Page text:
Monday, May 24, 2010

More Deflation/Inflation under the volcano ~ Coastal lava flow map ~ New surface flow

An updated field flow map below, painstakingly surveyed and charted by the USGS, can also be opened on their map update site, which also has many other charts and interesting information.

Deflation/Inflation (D/I) pressure swings beneath Kilauea Volcano are being registered by USGS/HVO tilt monitors; these are some of the wildest short-term variances the magma chambers have gone through in some time. Makes me wonder if Pele has some new plans in the works for the eruption.

The past two days I have been working on my new video of the April-May lava flow and not out on the lava flow. Reports from those who have been are saying there is a new surface flow breaking out high above the coastal pali, and also a possible new surface flow & ocean entry west of the present entry points.

As of Sunday, May 23rd, visitors to the end-of-the-road viewing area were still required to park and walk a mile there & back. Perhaps the State or Hawaii County will re-locate parking back to the new lava-covered terminus of highway 130 this week… would be nice. Visitor numbers have steadily dropped this past week from 1300 to closer to four-hundred on Saturday.

Active lava viewing prospects:
1) The Halema’uma’u crater has been degassing sulfur dioxide fumes by day and glowing strongly at times after dark from lava deep within the craters pit vent. Great views are from the Jaggar Museum within the Hawaii Volcanoes National Park, depending on the weather & wind, and the park is open to the public 24 hours a day.

2) Coastal viewing:
Highway 130 at Kalapana Gardens area -- Between the hours of 2:00 PM and 8:00 PM - park and walk one mile to the end of newly lava covered (May 5th) road; viewing is allowed until about 9:00 PM. Along the walk out and back the steam plumes from the distant ocean entries lava can be seen and after dark it glows orange-red; long lines of degassing lava fumes coming down the hillsides by day –distant red lava orbs lined-up by night; at roads end the still somewhat warm lava on the road can be felt and is still radiating hotter close by but beyond public access. Occasional yellow flare-ups are still, though less often, witnessed in the distance as lava torches trees and vegetation further into the active flow field. Far above the pali, after dark and when low clouds are present, the orange-red glow of a new surface flow can be seen reflected on the clouds. Offered at the parking area only: security personnel, vendors, who sometimes have water for a dollar, and port-o-potties available; at roads end there are barricades, port-o-potties and security personnel.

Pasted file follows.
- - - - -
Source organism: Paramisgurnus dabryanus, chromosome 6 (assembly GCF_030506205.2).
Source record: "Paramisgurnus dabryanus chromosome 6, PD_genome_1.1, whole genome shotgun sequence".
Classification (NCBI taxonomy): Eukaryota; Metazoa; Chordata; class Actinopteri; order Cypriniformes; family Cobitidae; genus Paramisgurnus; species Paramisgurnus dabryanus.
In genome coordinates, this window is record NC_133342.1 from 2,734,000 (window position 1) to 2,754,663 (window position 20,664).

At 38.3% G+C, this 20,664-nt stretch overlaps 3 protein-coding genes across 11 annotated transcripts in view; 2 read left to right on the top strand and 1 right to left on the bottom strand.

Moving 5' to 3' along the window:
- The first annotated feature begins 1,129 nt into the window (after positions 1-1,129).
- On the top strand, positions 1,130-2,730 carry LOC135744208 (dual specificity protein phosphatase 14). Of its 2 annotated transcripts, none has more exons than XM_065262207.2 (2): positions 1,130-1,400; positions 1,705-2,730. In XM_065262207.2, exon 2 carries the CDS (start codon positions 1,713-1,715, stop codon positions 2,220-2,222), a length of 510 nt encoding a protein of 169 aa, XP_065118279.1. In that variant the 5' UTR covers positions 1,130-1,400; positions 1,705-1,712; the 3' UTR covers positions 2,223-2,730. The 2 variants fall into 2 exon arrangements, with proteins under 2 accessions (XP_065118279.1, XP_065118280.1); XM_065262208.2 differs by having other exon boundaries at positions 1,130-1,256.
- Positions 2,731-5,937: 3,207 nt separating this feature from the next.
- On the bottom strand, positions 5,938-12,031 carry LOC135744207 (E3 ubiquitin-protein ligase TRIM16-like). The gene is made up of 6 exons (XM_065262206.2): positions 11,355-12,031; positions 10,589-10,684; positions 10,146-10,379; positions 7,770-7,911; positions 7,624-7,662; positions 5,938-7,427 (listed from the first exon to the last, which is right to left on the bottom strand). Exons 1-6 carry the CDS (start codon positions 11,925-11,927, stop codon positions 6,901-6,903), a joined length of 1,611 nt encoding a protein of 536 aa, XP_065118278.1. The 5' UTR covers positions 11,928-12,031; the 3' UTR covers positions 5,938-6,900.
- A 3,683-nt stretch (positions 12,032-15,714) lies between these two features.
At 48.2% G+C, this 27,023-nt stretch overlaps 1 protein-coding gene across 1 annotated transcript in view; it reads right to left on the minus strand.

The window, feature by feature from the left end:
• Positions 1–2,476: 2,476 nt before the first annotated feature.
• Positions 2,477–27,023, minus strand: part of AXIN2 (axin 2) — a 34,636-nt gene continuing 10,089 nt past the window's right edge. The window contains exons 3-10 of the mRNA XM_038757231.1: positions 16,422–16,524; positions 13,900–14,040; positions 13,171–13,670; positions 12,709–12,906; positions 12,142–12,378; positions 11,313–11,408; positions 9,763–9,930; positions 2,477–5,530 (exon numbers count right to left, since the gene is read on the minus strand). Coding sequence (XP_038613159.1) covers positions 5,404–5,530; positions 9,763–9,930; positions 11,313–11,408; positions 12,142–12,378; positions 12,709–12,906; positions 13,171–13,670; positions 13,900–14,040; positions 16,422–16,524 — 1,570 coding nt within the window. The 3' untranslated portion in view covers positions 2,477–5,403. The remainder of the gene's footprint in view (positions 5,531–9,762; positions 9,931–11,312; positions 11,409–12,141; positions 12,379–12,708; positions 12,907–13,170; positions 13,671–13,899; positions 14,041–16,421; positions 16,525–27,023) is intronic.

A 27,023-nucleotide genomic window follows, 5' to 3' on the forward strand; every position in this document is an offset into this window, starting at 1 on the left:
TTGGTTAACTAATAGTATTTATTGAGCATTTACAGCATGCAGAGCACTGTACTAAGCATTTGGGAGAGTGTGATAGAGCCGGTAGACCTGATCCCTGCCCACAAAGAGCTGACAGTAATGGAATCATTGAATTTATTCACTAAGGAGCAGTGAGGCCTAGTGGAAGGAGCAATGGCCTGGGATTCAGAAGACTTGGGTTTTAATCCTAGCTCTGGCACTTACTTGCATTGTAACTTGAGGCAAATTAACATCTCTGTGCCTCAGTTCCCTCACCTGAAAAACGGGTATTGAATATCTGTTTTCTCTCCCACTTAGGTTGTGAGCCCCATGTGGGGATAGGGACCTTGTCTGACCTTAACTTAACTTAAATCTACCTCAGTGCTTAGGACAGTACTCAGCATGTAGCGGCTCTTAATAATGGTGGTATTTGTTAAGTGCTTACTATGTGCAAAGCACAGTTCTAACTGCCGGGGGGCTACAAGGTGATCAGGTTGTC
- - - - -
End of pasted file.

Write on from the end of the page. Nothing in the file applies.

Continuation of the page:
Further information, links and warnings:
The coastal entry points are still emptying a lot of lava into the sea as new deltas area being rapidly built. The entire half-mile length of the ocean entry and all land adjacent to it inland is quickly becoming unstable and should be kept well aware of from now on:
HAZARD ALERT: The lava delta and adjacent areas both inland and out to sea are some of the most hazardous areas on the flow field. Frequent delta/bench collapses give little warning, can produce hot rock falls out to 400 m (quarter mile) inland and in the adjacent ocean, and can produce large local waves and scalding water. The steam plume produced by lava entering the ocean contains fine lava fragments and an assortment of acid droplets that can be harmful to your health. The rapidly changing conditions near the ocean entry have been responsible for many injuries and a few deaths.

Below is the timeline links to my posts for this April-May flow:
You can watch the May 5th feature Hawaii-News-Now story of the lava coming onto the end of highway 130 by clicking this link here

Click on this link for a complete blog summary of this entire April, 2010 surface flow of lava; from mountain to sea: (scroll to the bottom and read each post running up for a chronological timeline)

And my most recent days postings for May, 2010

1 comment:

  1. Hi leigh,

    My fam and I are on the Island til the 6th. an you recommend the best place to get a view of some flowing lava? Is it likely a lost cause right now? Is there anywhere we have a decent chance of seeing some?